Statoil's Venezuela risks seen limited -analysts
OSLO Jan 10 (Reuters) - Norwegian oil company Statoil (STL.OL) is likely to feel a marginal effect from Venezuela's plan to tighten the state's grip on industry unless President Hugo Chavez were to opt for full nationalisation, analysts said.
Statoil declined to comment on its situation in the petroleum-rich country after Chavez in a fiery speech this week said he would seek a "revolutionary enabling law" to gain power from Congress and push through measures in the pursuit of "Venezuelan socialism".
"Unless they go to full nationalisation, which at this point we do not expect, this has marginal impact for Statoil," said Lucas Herrmann, an oil analyst at Deutsche Bank in London.
Assuming that Venezuela increases its stakes in oil ventures to 51 percent but does not fully nationalise them, the value of Statoil's assets could be diluted by about $300 million, or about 6,000 barrels of output per day, Herrmann said.
Statoil aims to produce about 1.9 million barrels of oil equivalent per day worldwide in 2007 after its planned merger with Norsk Hydro's (NHY.OL) oil and gas business later this year.
Statoil spokeswoman Rannveig Stangeland said the group would not comment on Chavez's speech or speculate on its implications.
"As always, we are in constant dialogue with Venezuelan authorities. There is no change," she said.
Statoil has a 15 percent interest and has invested $734 million in Venezuela's Sincor development, which involves producing heavy crude on land and then transporting and upgrading it to a light, low-sulphur crude on the coast.
Analysts said Chavez's plans after he was re-elected in a landslide vote last month, pose increased risk for oil companies' investments. Among other measures, he called for the nationalisation of utilities and telecoms companies.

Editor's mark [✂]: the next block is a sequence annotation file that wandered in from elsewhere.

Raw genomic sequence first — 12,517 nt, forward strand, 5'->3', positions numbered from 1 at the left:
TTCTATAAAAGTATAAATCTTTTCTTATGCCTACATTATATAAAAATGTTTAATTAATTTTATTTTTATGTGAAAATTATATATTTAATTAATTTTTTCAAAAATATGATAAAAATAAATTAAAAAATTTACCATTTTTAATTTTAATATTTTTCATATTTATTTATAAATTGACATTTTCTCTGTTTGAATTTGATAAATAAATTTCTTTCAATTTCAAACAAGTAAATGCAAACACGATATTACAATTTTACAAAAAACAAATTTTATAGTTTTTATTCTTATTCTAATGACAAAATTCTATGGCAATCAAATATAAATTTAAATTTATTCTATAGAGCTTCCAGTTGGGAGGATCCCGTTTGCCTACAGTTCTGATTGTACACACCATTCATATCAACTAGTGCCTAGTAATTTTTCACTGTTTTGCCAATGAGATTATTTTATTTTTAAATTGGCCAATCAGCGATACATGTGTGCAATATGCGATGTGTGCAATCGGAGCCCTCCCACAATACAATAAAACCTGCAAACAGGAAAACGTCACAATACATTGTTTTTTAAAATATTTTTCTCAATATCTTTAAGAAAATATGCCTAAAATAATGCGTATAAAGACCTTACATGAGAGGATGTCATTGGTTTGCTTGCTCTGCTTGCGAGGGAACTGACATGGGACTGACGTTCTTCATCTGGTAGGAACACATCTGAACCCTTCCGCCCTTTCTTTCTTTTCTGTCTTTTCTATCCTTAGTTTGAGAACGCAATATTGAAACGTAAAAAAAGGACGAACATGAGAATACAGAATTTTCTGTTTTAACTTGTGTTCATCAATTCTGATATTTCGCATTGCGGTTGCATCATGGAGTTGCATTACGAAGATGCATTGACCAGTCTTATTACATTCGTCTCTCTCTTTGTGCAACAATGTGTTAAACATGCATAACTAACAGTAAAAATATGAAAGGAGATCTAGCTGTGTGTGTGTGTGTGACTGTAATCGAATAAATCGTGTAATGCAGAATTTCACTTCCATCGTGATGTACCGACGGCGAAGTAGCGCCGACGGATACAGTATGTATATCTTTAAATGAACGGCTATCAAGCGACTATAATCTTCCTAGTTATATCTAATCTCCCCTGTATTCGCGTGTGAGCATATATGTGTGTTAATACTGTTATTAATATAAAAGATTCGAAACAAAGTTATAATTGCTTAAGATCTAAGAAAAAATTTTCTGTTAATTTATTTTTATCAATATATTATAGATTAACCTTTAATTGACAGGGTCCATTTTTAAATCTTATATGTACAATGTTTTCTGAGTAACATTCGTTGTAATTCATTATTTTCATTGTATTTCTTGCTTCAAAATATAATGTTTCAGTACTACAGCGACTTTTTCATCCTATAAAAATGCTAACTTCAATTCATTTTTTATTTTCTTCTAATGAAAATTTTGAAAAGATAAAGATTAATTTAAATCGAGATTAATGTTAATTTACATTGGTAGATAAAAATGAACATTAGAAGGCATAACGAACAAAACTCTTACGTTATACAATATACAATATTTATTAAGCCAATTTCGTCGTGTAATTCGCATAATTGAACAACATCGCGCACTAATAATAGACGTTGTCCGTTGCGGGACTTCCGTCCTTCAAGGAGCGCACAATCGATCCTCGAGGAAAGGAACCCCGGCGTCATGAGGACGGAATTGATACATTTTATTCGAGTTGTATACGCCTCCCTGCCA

Chavez also called for the nationalisation of multibillion-dollar ventures in the Orinoco heavy oil belt, which includes the Sincor project, but oil companies so far say there has been no change in the government's policy of seeking a majority share in each project.
Since 2004, the Chavez government has aggressively pushed private investors in Venezuela's oil industry, which pumps over 1 million barrels per day, to agree to pay higher taxes and give a majority stake in each field to state oil firm PDVSA.
Statoil also operates offshore block 4 in Platforma Deltana, where it is carrying out a $200 million exploration programme.
Analysts see the net present value of Statoil's investment in Venezuela at between $1.9 billion and $2.4 billion, most of it in the Sincor project, in which France's Total (TOTF.PA) has 47 percent.
"(Sincor) is a very important project, not least because all of the investments have been made, and it is producing revenues," First Securities oil analyst Martin Moelsaeter told Norwegian business daily Dagens Naeringsliv.
Venezuela's PDVSA now has 38 percent of Sincor, which can produce some 200,000 barrels of extra heavy oil per day, and is a non-paying partner in the offshore block during the exploration period, with a right to 35 percent once it is declared commercial.
Shares in Statoil were up 0.33 percent at 153.50 crowns at 1235 GMT, while the DJ Stoxx oil and gas index .SXEP was off 0.5 percent.